What's the old saying? Three may keep an NDA if two of them are dead? Whatever it was, it's been proved right by the recent launch of the endgame beta for Diablo 4 (opens in new tab), whose playtesters rushed to Reddit (opens in new tab) to post about it almost as soon as they were invited, in clear contravention of the big bright letters spelling out "CONFIDENTIAL" right there in the email.
Blizzard sent out the beta invites exclusively to players who "recently spent significant amounts of time playing the end-game experiences of Diablo II: Resurrected, Diablo III, and Diablo Immortal," according to an update (opens in new tab) the company put out last month. The very same update also pointed out that the beta would be "confidential, meaning players invited will be unable to publicly talk about or share their gameplay experience". Oh well.
The Diablo 4 subreddit has already had to clamp down (opens in new tab) on posts from excited beta participants violating their NDAs, but the cat's out of the bag. The internet is already awash with takes, screenshots, and gameplay videos of Diablo 4's post-campaign. On the other hand, the takes mostly seem quite positive so far, which probably soothes Blizzard's wounded trust at least a little bit.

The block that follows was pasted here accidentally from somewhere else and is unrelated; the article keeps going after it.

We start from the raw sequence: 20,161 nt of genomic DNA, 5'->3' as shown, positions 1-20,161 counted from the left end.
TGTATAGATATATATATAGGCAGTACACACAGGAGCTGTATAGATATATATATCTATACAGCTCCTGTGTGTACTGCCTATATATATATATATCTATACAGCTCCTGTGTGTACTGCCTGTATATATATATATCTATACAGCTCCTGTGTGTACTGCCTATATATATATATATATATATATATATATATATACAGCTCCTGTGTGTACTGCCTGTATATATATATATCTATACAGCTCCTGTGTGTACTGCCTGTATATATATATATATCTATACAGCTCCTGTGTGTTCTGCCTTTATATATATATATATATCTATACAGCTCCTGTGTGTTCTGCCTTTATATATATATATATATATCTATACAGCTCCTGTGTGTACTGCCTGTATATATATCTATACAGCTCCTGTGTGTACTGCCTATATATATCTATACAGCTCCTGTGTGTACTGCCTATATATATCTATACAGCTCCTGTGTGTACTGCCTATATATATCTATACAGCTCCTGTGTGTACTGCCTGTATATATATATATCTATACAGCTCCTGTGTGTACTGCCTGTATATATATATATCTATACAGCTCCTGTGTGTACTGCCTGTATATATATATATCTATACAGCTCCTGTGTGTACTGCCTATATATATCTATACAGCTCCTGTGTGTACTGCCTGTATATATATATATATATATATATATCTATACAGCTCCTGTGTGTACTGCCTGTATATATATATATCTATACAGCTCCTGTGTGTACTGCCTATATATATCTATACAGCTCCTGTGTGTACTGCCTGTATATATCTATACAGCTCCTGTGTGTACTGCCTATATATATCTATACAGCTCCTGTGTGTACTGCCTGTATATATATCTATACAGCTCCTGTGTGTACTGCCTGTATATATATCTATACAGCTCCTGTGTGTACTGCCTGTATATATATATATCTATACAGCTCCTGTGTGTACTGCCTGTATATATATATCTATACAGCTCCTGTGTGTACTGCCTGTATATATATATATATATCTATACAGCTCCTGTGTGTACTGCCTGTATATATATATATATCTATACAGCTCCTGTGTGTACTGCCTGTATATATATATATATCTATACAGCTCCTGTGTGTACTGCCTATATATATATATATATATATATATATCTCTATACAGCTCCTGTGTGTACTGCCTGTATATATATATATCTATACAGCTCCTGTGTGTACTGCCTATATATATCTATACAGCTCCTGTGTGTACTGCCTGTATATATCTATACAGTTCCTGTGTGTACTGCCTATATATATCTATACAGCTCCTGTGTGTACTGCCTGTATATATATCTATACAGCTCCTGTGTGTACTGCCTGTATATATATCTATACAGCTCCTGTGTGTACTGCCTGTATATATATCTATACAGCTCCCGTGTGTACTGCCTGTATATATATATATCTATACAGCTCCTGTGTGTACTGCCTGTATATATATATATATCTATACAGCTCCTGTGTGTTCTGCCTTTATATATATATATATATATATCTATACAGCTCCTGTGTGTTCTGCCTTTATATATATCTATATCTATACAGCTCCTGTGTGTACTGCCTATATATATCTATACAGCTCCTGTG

It's far from the first Diablo 4 leak. It was only last month that 40 minutes of gameplay (opens in new tab) footage leaked, showing a Barbarian character traipsing across a test build that was light on textures and heavy on combat. With so much footage and info about the game already floating around, Blizzard's insistence on telling testers to keep everything secret feels like slamming the barn door after the horse has bolted and uploaded its adventures to YouTube.
Well, even the pretence of secrecy won't last long. Diablo 4 will open up public testing early 2023, and the game itself will launch the same year. That's if it doesn't leak first.